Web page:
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EDITORIAL: Holder’s contempt for the truth

Attempt to hold secret press briefing shows how low the administration has sunk

- The Washington Times - Friday, May 31, 2013

The Associated Press, the New York Times and CNN have turned their backs on one of President Obama's top Cabinet officials. It's no surprise to conservatives, but the true meaning of Chicago-style politics is dawning on the news outlets that have refused to participate in an off-the-record chat regarding press freedom with Attorney General Eric H. Holder Jr. It's a remarkable turning point for an administration that, until now, has enjoyed a smooth ride.

Most journalists aren't going to extend the courtesy of listening to Mr. Holder's spin, because the man quite simply can't be trusted. On May 15, before the House Judiciary Committee, he stated: "With regard to potential prosecution of the press for the disclosure of material, that is not something that I have ever been involved in, heard of, or would think would be a wise policy." This week, the Justice Department admitted to NBC News that Mr. Holder was involved in "discussions" regarding the application for the search warrant used to secretly grab the private emails of Fox News reporter James Rosen. The warrant application explained the department's intention to prosecute Mr. Rosen, who is ominously described as a "co-conspirator."

Since Mr. Holder was under oath when he said he had never heard of such a thing, he can add perjury charges to "contempt of Congress" on his list of accomplishments as the nation's top law-enforcement officer. Rep. Bob Goodlatte, Virginia Republican and Judiciary Committee chairman, and F. James Sensenbrenner Jr., Wisconsin Republican and head of the investigations subcommittee, gave the attorney general until June 5 to explain himself.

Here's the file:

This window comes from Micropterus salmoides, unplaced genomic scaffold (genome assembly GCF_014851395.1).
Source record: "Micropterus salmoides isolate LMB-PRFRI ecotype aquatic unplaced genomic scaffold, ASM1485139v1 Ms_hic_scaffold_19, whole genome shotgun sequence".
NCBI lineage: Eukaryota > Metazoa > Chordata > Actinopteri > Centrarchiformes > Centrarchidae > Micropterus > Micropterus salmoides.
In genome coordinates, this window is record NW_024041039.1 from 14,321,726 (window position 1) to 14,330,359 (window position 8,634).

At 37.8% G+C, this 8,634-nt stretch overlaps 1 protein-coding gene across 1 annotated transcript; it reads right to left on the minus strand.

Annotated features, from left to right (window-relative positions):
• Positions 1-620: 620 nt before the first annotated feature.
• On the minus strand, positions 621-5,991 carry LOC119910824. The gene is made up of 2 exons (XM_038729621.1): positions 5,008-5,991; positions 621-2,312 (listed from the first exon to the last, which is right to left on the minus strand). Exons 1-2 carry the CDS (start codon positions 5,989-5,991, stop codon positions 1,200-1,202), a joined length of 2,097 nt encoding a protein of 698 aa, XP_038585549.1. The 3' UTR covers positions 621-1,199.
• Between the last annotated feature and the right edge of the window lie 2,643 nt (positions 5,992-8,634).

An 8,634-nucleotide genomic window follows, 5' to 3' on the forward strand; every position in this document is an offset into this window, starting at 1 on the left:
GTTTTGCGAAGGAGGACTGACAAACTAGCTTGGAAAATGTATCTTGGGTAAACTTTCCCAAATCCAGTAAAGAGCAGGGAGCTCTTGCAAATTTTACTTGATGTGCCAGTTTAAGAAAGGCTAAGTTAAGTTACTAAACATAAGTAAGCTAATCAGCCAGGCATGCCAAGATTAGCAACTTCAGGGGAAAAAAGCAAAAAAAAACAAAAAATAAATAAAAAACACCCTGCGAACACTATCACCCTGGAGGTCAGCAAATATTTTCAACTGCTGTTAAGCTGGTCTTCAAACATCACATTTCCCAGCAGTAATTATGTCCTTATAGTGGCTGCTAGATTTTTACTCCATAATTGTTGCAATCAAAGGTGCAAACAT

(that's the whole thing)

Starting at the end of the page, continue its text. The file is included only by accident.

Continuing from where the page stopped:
Neither Mr. Holder nor his boss, Mr. Obama, are particularly comfortable with the concept of explaining themselves. A transparent administration can be held accountable for its decisions, both good and bad. This White House is only interested in being celebrated for success; anything bad must be the fault of George W. Bush. The administration's default response to any difficulty is secrecy.

Thus, Mr. Holder still refuses to release relevant material on his department's Fast and Furious scheme to run guns to Mexican drug cartels so the agency could later blame the Second Amendment for the proliferation of "assault rifles" south of the border. Stonewalling is all about providing as little information as possible in the hope that the public will just lose interest in the subject and move on. The same stalling tactics are apparent in the latest attempt to explain away the overly broad and entirely unnecessary surveillance of Mr. Rosen and The Associated Press.

Herein lies the fatal flaw in the administration strategy. Because Mr. Obama's lieutenants act in secrecy, news outlets have no way of knowing whether they have been spied upon in the past. Even the most liberal journalist sympathetic to everything the White House does has to wonder whether something he might write tomorrow will earn him a spot on the president's enemies list. The whole point of the First Amendment is to ensure no president can have this chilling effect on the freedom of the press.

When Mr. Obama was merely a state senator in Illinois, the take-no-prisoners approach to politics served his purposes. Now that the stakes are higher, it's backfiring. Mr. Holder's credibility is shot; it's time for the president to ask for his resignation.

The Washington Times

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